Oh come on! Halloween is just children having some innocent fun, right? For the most part we couldn’t agree more. From the child’s point of view its an opportunity to put on a neat costume, stay up a little later, and get loads of candy. But is that all there is to Halloween?

Halloween can be traced all the way back to the ancient Druid holiday of Samhain, the Lord of Death. The day (or night) of celebration has never changed, and is even today the highest holiday of satanic cults worldwide, commemorated with horrible brutal acts. All of our contemporary traditions reflect the original Druid festival, a night of appeasing evil spirits....a night of fear.

While many would argue that its all in fun, we have all seen too many horrific news stories to take satanic worship lightly. We worship a living God, the Lord Jesus Christ, who conquered Satan by giving His life on the cross to redeem us from the Lord of Death. Every Christian has been set free from the power of Satan, but that does not mean that he is not real, or powerless to take advantage of foolishly or unknowingly dabbling in things of the occult.

Of course you don’t want to ruin your child’s fun, with all the other children talking of candy and games. But why not apply a little creativity to come up with a fun alternative that isn’t based in fear and evil. We believe these are the best times to teach your child about Jesus.

Halloween is known to nearly every American child as a time of innocent fun, dressing up in costumes and "trick or treat", candy and laughter. But seldom do parents consider what this "holiday" celebrates. What is the history of Halloween?

Halloween can be traced to the ancient pagan Scottish festival of Samhain, the Lord of the Dead, observed on November 1st. This was the Celtic new year, and the night before marked the death of the old year. The Druids, an order of priests, taught that on the eve of Samhain the Lord of Death allowed wicked souls (ghosts), witches, evil spirits, etc., to roam about and harm people. Many of these wicked souls would appear in the form of animals whose bodies these souls had been condemned to inhabit, especially cats. Ghosts, witches, and black cats remain symbols of Halloween to this day.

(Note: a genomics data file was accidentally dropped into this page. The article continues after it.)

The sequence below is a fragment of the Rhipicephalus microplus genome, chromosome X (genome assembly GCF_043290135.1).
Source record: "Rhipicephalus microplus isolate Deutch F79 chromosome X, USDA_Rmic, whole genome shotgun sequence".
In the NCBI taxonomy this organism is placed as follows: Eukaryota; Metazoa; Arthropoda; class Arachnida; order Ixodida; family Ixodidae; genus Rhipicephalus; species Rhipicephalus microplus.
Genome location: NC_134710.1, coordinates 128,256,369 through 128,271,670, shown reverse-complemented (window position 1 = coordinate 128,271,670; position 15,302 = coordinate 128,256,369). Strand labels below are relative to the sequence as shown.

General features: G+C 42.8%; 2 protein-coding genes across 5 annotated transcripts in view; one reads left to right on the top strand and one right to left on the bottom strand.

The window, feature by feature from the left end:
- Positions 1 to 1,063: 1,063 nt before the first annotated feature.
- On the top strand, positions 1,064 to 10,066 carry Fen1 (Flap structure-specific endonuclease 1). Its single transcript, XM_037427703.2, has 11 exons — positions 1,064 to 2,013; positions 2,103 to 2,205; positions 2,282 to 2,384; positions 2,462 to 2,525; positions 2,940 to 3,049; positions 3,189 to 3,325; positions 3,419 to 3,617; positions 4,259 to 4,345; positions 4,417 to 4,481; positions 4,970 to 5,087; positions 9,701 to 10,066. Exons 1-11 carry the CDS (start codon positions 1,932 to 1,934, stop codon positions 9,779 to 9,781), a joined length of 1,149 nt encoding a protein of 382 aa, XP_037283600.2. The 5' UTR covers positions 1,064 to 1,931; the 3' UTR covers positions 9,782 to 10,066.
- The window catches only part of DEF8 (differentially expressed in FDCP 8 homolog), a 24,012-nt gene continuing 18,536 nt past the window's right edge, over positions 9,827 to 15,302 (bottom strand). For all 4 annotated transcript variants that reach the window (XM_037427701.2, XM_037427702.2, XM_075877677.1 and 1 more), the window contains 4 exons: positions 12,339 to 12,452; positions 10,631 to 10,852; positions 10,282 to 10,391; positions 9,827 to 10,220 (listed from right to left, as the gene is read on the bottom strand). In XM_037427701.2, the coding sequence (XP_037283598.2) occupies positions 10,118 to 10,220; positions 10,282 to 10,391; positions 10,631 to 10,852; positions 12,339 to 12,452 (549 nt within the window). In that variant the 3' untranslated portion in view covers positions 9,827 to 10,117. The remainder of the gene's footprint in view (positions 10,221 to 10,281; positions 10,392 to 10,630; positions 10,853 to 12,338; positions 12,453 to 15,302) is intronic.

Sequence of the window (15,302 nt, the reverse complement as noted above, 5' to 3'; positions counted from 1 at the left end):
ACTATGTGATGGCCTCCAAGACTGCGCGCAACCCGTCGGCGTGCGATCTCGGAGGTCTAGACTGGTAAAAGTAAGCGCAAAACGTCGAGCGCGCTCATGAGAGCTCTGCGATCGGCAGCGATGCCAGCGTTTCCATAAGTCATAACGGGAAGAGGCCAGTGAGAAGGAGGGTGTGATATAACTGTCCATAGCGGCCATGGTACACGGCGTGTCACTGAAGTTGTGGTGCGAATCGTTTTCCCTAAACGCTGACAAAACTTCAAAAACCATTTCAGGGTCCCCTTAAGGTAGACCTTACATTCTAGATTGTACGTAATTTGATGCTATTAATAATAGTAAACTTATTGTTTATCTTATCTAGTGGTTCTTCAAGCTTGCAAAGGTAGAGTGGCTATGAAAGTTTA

To appease these evil visitors, it was required that food be set out and shelter provided, or, if they were not satisfied with the "treat", they would "trick" the home they visited by casting an evil spell on it. Children dressing up as evil creatures and "trick or treating" today seems innocent enough, but to the ancient Celts this could be a night of genuine fear for young and old alike.

The earliest New Year’s Eve celebrations included gathering around a community bonfire (from bone fire), animal and sometimes human sacrifices, the wearing of costumes made from the heads and skins of animals, and divination (fortune telling) for the coming year.

When the Romans conquered the Celts in 43 AD., a ceremony honoring the Roman goddess of fruit and trees was added, and bobbing for apples was part of the observances.

"Jack-O-Lanterns" are ancient symbols of a damned soul, named for a man called Jack who could not enter heaven or hell, but was doomed to wander in darkness with his lantern until Judgment day. Fearful of evil spirits, people also began hollowing out turnips and pumpkins and placing lighted candles inside hoping to scare evil spirits from their home.

In the fourth century, Constantine, ruler of Rome, made Christianity the state religion. For three centuries Christians had been persecuted, and only those genuinely interested in following Christ were "converted", sometimes by order of their ruler, often with no change of behavior.

As the Roman Catholic Church sent forth missionaries to pagan lands, they would often "Christianize" pagan holidays rather than require converts to turn from pagan idol worship. In this way Samhain, or All Souls Day was changed to All Saints Day in the 9th century to commemorate the death of saints. The evening before was known as all Hallow e’en, meaning holy evening. While declared holy, the practices of Halloween were not significantly changed.

Children continue today to practice many forms of the ancient holiday, most of them unaware of the reasons for the many Halloween symbols they see. But has Halloween evolved to an innocent night of fun?

Police departments all around the country have begun to document cases of Satanic ritual killings of animals and sometimes humans. Occult activity is at an all time high, with thousands of teenagers showing a morbid fascination with Satanic paraphernalia. Teen suicides are soaring, and flirting with the occult keeps turning up as a recurring theme in many cases. Satanic covens can be found in nearly every fair sized city. But what does all of this have to do with Halloween?

Satanic priests recognize several annual holidays and commemorate them with ritual sacrifice, sexual immorality, and wicked practices. Most of them have to do with seasons, such as the vernal equinox or winter solstice. Unquestionably the highest holiday in Satanic worship is Halloween, just as it has been for hundreds of years.

Of Course you don’t want to ruin your child’s fun, with all of the other children talking of candy and games and parties. But is the message of Halloween--a night to celebrate wickedness and fear, what you really want to convey to your child? We encourage you to exercise a little creativity in coming up with some activity that is just as much fun, but without the focus on evil. What a great time to teach your child the truth about Halloween, and about Jesus.